South Asia

New government must make human rights a priority, says Amnesty

Sri Lanka’s new government must urgently address a legacy of pressing human rights issues left by the previous administration, Amnesty International said.

“Although the campaign was marked by intimidation and attacks primarily against opposition campaigners, it was heartening to see the election day passed largely without violence. This is to the credit of the thousands of courageous election observers who ensured that all Sri Lankans were able to enjoy their right to political participation without fear,” said David Griffiths, Amnesty International’s Deputy Asia Pacific Director through a media release.

“The new government now has an opportunity to usher in a new era of genuine respect for human rights – it is one that must not be missed,” he added.

The release highlights seven key issues the new administration must make a priority. These include the repeal of the 18th constitutional amendment, “which undermines judicial independence and other human rights safeguards by placing key state institutions into the hands of the President,” and the repressive Prevention of Terrorism Act, which grants security forces sweeping powers to violate human rights.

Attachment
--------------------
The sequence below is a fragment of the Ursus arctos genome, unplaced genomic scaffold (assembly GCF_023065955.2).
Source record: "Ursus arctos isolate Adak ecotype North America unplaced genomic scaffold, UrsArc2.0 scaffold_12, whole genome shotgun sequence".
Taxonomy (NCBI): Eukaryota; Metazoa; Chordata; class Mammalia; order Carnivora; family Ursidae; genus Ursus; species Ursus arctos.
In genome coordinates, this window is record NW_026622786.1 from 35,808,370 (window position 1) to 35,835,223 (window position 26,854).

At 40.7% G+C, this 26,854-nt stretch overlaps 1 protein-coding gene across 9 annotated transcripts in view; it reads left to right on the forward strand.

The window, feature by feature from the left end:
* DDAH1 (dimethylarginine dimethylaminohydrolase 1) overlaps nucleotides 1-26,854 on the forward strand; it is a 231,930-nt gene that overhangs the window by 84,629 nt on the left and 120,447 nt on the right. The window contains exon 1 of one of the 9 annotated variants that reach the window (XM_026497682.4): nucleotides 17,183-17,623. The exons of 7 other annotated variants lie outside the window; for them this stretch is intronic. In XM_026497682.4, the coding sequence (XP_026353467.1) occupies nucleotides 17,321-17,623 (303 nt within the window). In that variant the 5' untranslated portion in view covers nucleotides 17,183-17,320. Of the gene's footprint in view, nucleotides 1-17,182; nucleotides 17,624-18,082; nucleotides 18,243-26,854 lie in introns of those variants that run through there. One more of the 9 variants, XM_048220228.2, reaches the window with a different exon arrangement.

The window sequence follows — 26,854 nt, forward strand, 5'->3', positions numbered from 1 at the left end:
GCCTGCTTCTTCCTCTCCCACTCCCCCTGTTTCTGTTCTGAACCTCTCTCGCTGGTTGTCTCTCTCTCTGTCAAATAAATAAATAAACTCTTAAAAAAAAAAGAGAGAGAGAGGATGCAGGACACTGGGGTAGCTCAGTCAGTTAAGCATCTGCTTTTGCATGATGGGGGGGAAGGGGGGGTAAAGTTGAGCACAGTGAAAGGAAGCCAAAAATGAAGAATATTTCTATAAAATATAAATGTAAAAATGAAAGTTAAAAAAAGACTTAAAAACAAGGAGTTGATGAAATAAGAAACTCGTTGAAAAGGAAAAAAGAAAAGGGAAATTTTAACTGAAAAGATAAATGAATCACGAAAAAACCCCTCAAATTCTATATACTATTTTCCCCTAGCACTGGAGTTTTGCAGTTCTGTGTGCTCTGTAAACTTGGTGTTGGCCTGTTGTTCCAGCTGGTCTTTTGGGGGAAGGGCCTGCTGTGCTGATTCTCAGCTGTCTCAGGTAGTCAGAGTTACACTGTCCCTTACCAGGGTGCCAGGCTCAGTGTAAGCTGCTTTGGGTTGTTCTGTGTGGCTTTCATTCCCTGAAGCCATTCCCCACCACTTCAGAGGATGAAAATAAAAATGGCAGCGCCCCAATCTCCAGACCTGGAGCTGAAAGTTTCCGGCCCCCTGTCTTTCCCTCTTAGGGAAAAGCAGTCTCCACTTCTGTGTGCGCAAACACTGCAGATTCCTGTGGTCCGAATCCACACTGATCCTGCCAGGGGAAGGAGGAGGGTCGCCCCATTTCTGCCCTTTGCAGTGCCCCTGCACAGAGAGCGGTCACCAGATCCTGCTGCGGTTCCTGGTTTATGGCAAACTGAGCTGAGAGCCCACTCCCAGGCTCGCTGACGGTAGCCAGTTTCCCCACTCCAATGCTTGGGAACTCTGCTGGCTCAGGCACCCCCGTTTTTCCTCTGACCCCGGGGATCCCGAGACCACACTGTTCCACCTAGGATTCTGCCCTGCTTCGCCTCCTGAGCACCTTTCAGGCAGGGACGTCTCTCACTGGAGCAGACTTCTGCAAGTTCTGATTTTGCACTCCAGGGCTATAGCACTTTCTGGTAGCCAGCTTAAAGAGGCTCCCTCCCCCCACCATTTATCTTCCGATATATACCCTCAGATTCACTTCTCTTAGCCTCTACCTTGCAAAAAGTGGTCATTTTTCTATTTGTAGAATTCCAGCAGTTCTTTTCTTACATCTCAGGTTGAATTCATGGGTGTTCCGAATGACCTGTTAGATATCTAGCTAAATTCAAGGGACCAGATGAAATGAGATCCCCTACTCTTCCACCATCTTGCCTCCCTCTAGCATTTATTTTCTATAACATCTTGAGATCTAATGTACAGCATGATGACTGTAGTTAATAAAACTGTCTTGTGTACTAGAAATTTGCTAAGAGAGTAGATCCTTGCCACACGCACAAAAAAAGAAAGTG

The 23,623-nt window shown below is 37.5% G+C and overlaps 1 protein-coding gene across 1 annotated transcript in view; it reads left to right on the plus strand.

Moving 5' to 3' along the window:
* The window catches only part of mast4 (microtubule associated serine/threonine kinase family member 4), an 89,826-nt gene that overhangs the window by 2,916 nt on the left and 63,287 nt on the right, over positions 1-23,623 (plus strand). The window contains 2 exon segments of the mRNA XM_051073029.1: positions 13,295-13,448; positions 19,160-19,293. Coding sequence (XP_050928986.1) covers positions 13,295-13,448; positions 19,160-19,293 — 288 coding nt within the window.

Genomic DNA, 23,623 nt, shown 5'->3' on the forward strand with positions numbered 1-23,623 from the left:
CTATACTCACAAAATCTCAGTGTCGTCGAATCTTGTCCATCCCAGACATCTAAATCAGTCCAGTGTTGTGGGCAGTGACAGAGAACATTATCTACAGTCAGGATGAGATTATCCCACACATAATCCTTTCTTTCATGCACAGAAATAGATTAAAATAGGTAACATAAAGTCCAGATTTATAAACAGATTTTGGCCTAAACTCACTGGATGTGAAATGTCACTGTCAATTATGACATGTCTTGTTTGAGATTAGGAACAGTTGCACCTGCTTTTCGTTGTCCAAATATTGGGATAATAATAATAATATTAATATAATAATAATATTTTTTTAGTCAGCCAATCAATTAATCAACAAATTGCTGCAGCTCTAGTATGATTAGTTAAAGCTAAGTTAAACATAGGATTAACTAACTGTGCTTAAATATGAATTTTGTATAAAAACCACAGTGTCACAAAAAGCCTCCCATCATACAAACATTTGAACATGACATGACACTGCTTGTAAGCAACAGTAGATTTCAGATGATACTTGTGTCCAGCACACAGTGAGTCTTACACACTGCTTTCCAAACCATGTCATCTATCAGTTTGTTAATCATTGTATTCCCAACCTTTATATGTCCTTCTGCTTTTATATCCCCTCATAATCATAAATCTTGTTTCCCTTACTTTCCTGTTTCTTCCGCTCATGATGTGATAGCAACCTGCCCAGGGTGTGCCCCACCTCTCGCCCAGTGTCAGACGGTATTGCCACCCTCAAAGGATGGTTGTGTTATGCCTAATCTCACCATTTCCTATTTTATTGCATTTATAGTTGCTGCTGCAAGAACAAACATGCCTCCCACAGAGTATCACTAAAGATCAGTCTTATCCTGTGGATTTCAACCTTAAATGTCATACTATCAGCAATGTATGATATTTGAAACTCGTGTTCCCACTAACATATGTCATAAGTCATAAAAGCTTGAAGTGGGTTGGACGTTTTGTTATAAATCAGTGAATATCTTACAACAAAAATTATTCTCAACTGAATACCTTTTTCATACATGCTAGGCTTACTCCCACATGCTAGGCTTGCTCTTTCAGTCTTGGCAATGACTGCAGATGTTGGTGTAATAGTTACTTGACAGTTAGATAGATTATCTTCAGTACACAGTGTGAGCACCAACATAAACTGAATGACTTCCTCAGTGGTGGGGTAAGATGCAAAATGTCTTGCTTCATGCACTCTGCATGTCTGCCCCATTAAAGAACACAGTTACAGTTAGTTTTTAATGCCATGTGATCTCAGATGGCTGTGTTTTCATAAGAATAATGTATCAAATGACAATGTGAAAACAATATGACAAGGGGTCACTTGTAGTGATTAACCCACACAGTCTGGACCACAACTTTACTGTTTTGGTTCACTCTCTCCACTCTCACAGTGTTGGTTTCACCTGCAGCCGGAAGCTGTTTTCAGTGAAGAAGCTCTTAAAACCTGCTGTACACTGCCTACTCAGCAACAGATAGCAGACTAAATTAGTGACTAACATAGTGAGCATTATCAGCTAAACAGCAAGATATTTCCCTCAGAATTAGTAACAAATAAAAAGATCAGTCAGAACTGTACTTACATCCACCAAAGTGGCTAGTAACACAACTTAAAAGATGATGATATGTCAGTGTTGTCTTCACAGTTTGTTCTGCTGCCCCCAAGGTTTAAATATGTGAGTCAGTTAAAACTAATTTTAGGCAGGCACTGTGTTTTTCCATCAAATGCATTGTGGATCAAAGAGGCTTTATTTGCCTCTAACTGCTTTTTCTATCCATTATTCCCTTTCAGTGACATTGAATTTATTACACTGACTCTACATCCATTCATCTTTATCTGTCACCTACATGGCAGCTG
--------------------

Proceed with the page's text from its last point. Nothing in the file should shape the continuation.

“Sri Lanka has for years resisted all international efforts to investigate the conflict years, and instead relied on domestic investigation bodies that toed the government line. This has to end – the new government should cooperate fully with the UN investigation,” Mr. Griffiths.

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Printable version | Jul 31, 2021 10:24:03 AM |

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